Incyte Pharmaceuticals Inc. announced Thursday that Pfizer Inc. haspaid $25 million for non-exclusive rights to Incyte's data base of genesequencing and analysis technology.Incyte's agreement with Pfizer is a three-year deal in which Pfizer pays$15.75 million in research funding and data base access charges, andanother $9 million for 710,000 shares of Incyte stock. The stock salewill give Pfizer about a 10 percent interest in Incyte.According to Incyte's Randy Scott, the agreement sets a precedent inthe industry and establishes Incyte, of Palo Alto, Calif., as the firstbiotechnology company to enter the information business. Scott, vicepresident of research and development, told BioWorld Today, "Weretain all rights to proteins and genes. If (Pfizer) moves forward withinformation from our data base, there are additional payments. Allthey're getting is computer access to our data base."Although Pfizer, of New York, is the first to make such an agreement,Scott said Incyte believes it can generate $100 million to $200 millionannually from the sale of information. "In the last six to nine months,we've talked to 30 different pharmaceutical companies," he said. "Thisopens up a whole new world that hasn't existed before. It's the firstbiotechnology data base business."Pfizer spokeswoman Kate Robins acknowledged the deal is a first forher company. "We intend to use the information to validate projects wehave and identify new drug targets," she told BioWorld. Robins wouldnot elaborate further on future plans.Incyte To Sequence And CorrelateUnder the agreement, Pfizer Central Research scientists, located inGroton, Conn., also will send cells to Incyte for sequencing, analysisand correlation with Incyte's data base.In a prepared statement, George Milne, president of Pfizer CentralResearch, said, "Pfizer recognized the applications of gene sequencingto drug discovery at an early stage and has developed a substantialinternal capability seeking novel disease-related genes . . . Incyte, aleader in gene sequencing, provides Pfizer with an importantopportunity to leverage its own resources."Scott said the non-exclusive access to Incyte's information is whatdistinguishes this agreement with Pfizer from collaborativearrangements like the one between Human Genome Sciences Inc., ofRockville, Md., and SmithKline Beecham plc, of Philadelphia. Scottcharacterized last year's $125 million agreement between HumanGenome and SmithKline as an exclusive, one-time deal.But Human Genome chairman and CEO William Haseltine disagreed.Haseltine told BioWorld Today, "It's a first rights agreement. It's abroad deal. It's not exclusive. SmithKline has the first rights to developand market products based on our data and know-how."Haseltine called the agreement between Incyte and Pfizer significantbecause it's another indication of the importance of genome science tothe future of the pharmaceutical industry. "First there was our deal withSmithKline, then there was Hoffmann-La Roche [-MillenniumPharmaceuticals] and now [Pfizer-] Incyte," he said. Hoffmann-LaRoche and Millennium Pharmaceuticals Inc. agreed to a $70 milliondeal in March 1994.Lisa Peterson, Incyte's director of business development, said anyother pharmaceutical company that signs on with Incyte will have thesame non-exclusive access as Pfizer. At some point, she told BioWorld,"we would consider giving exclusive access to selected molecules,such as negotiating a gene therapy deal."More Than Gene SequencesPeterson said Incyte is selling not only access to its achievements ingene sequencing, but also its data base of gene expression profiles,which detail the roles genes play in human diseases and help identifynew drug targets.The data base, as of 1993, contained more than 50,000 entries ofcomplementary DNA sequences, according to Incyte. Scott said that bythe end of 1995, Incyte expects to have "partial clones in the freezer"for 75 percent of the all the 100,000 genes in the human genome.Scott said that Incyte and Human Genome are far ahead of any otherresearchers in the race to sequence all human genes and decipher thoseresponsible for diseases. He anticipates that, within the next two tothree years, 80 to 90 percent of the human genome will be sequenced.In addition to its gene sequencing program, Incyte holds patentscovering methods of purification, pharmaceutical formulations and theuse of a bacterial/permeability increasing protein and related moleculesfor the treatment of endotoxin-related diseases.At the close of trading Wednesday, Incyte's stock (AMEX: IPI) was up25 cents a share to $11.13 and Pfizer's stock (NYSE: PFE) also was up25 cents, closing at $63.13. n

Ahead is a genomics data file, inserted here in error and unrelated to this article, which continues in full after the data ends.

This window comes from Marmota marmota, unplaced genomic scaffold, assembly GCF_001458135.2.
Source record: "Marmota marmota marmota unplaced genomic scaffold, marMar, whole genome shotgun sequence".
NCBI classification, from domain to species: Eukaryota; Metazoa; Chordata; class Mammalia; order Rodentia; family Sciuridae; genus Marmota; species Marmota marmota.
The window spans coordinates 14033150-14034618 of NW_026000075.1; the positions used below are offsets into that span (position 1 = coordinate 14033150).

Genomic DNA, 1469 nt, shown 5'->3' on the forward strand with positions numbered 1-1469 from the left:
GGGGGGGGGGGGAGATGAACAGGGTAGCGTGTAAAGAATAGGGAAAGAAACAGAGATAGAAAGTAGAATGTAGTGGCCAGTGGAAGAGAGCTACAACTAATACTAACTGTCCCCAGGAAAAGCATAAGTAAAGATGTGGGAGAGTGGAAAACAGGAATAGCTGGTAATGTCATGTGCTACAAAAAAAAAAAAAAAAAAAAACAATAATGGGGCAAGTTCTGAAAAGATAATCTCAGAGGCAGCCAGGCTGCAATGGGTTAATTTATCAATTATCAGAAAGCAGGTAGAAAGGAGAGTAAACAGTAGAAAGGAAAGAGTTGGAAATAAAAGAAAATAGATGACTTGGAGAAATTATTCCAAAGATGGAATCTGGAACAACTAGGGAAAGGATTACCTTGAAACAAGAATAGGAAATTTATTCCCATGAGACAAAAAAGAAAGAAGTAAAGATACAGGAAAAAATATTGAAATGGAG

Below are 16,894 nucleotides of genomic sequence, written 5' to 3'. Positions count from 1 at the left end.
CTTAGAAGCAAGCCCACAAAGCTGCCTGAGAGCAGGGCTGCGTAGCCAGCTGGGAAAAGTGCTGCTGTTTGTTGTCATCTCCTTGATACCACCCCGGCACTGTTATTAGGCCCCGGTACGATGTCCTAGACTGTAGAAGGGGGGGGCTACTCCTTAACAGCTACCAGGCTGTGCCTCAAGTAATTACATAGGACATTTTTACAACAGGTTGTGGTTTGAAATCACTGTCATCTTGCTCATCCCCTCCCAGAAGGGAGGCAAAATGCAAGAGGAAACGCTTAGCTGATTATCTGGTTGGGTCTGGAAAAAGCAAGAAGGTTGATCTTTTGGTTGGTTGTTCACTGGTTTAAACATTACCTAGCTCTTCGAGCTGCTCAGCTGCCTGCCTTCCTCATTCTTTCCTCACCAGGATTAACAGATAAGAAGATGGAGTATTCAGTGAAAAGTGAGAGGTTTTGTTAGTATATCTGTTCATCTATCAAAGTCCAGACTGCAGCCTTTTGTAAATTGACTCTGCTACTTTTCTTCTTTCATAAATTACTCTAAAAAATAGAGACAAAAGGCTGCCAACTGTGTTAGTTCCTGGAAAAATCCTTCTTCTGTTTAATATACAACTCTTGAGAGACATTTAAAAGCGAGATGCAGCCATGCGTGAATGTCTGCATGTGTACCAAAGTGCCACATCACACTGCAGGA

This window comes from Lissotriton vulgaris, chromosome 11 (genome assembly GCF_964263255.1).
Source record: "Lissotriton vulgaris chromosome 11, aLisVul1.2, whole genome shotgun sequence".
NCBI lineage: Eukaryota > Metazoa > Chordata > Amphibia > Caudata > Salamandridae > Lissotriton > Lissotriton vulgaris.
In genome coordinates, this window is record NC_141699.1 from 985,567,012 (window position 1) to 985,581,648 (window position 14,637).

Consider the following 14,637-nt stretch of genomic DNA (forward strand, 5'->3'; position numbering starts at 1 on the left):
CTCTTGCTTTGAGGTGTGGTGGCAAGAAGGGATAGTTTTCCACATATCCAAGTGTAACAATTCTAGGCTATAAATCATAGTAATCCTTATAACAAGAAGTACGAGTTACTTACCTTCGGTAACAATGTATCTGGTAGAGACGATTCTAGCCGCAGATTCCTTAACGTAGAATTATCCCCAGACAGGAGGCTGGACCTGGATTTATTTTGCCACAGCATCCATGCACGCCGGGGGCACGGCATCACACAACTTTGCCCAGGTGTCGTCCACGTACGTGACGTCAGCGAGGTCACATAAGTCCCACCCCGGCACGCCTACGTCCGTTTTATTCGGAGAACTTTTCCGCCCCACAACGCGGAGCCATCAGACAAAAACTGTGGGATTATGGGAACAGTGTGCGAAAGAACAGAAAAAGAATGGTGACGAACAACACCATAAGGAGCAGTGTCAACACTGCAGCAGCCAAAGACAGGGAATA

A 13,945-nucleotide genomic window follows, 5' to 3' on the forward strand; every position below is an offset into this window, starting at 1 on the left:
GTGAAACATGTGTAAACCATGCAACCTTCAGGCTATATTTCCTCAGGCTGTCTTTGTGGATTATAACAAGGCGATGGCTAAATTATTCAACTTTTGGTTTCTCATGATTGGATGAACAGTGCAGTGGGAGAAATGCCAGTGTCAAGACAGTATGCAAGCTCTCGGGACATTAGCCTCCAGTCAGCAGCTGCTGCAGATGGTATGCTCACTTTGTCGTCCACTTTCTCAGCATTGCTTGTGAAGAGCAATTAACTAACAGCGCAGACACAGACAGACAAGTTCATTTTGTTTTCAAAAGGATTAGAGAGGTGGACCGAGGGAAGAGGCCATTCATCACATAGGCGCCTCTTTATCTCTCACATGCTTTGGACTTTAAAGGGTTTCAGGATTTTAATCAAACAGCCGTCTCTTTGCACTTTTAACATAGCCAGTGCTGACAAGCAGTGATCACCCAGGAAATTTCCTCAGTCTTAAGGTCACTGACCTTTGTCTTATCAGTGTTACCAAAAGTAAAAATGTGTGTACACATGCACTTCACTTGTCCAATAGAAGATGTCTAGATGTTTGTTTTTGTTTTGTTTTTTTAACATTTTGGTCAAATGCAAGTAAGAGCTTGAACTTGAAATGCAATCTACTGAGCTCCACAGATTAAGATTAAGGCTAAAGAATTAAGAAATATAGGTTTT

-- Charles Craig
(c) 1997 American Health Consultants. All rights reserved.